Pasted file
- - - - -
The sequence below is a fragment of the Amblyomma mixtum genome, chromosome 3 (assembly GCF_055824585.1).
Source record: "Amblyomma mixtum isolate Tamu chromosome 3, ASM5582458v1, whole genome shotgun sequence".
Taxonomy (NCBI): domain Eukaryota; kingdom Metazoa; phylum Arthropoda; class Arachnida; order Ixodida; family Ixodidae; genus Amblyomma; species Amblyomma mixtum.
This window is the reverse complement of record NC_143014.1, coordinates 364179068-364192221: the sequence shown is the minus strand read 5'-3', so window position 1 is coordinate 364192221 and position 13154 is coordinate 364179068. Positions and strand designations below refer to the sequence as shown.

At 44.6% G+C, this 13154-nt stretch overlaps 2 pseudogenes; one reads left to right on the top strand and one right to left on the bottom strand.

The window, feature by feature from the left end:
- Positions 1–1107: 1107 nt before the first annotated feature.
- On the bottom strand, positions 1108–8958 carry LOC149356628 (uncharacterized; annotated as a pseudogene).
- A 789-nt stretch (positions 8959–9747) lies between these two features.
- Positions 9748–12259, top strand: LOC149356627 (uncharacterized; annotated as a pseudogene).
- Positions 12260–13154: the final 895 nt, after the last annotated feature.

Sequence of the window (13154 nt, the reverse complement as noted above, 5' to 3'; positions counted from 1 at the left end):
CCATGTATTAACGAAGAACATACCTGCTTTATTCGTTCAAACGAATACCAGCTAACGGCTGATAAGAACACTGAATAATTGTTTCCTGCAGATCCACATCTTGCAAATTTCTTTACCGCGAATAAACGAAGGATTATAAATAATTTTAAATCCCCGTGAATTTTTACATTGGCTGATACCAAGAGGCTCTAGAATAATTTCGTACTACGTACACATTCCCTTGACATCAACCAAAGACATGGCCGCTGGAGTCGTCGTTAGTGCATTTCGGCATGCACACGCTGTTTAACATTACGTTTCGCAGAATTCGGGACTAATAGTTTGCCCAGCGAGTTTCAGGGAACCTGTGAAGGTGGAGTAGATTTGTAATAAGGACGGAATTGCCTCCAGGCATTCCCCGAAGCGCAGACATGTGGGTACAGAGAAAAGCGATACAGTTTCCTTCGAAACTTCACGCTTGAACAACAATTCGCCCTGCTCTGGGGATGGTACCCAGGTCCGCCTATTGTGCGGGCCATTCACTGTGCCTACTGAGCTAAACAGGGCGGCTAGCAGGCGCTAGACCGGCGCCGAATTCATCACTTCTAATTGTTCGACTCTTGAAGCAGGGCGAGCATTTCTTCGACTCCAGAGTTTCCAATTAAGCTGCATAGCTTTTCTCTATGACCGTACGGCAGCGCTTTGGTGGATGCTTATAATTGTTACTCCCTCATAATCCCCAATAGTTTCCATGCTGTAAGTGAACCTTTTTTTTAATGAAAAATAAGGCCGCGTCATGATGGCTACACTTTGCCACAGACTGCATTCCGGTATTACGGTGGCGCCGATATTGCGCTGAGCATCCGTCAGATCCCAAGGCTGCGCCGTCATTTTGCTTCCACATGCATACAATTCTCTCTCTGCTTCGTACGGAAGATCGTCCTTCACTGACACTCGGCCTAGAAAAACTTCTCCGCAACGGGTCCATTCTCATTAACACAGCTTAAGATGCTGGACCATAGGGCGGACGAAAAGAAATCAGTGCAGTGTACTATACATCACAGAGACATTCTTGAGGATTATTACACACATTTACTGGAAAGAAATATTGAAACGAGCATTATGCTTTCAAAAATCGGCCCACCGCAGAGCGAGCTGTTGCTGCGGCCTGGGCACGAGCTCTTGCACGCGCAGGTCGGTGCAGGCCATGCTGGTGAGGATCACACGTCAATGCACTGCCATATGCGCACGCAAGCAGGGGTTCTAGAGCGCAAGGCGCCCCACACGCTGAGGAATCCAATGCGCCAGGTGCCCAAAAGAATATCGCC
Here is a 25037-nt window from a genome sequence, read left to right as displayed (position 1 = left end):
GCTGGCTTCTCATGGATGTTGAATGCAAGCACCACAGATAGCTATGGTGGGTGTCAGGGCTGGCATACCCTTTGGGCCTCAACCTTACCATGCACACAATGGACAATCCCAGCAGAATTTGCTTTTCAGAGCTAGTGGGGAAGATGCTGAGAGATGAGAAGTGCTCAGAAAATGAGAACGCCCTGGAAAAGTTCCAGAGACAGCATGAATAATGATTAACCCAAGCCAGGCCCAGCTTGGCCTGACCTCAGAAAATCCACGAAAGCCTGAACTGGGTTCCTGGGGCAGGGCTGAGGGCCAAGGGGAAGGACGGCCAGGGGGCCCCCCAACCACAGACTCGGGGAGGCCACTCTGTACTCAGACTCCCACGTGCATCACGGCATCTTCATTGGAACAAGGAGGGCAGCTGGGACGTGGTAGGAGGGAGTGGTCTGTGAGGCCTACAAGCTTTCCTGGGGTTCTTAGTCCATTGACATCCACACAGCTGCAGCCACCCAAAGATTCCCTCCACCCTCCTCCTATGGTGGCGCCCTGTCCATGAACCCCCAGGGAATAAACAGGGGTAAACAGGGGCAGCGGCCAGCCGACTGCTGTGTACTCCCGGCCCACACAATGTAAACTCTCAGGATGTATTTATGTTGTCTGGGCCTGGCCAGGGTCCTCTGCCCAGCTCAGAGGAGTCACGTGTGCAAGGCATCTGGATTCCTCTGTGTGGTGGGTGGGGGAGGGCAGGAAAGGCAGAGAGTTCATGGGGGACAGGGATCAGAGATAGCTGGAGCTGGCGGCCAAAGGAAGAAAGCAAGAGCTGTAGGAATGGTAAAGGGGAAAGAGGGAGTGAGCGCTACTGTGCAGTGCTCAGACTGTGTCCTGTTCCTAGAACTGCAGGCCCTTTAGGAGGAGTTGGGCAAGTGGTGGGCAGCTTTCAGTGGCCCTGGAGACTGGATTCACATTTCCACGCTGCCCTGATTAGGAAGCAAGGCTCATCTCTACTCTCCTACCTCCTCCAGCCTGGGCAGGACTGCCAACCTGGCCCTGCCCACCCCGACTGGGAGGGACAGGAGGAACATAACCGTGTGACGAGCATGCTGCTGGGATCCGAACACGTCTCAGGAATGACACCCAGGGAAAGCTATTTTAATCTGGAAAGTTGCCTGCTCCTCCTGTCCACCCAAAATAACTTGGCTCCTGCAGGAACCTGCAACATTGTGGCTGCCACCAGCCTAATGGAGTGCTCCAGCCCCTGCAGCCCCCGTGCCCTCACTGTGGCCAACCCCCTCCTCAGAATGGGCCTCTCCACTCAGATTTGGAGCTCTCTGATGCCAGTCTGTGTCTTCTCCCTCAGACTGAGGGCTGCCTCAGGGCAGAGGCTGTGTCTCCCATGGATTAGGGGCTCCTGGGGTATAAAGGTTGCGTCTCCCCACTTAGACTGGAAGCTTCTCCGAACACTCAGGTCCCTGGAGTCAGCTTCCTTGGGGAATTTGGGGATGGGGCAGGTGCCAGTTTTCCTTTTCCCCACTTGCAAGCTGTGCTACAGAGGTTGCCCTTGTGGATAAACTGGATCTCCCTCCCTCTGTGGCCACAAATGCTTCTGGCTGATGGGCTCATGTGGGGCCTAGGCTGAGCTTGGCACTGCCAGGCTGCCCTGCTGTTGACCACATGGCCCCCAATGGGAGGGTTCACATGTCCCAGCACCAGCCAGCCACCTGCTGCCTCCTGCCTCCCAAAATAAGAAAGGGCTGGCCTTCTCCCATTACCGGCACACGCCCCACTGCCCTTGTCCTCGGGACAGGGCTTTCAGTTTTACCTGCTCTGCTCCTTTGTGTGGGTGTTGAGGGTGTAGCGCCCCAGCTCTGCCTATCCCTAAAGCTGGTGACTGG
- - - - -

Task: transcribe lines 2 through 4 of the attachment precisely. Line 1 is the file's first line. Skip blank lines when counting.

Source record: "Amblyomma mixtum isolate Tamu chromosome 3, ASM5582458v1, whole genome shotgun sequence".
Taxonomy (NCBI): domain Eukaryota; kingdom Metazoa; phylum Arthropoda; class Arachnida; order Ixodida; family Ixodidae; genus Amblyomma; species Amblyomma mixtum.
This window is the reverse complement of record NC_143014.1, coordinates 364179068-364192221: the sequence shown is the minus strand read 5'-3', so window position 1 is coordinate 364192221 and position 13154 is coordinate 364179068. Positions and strand designations below refer to the sequence as shown.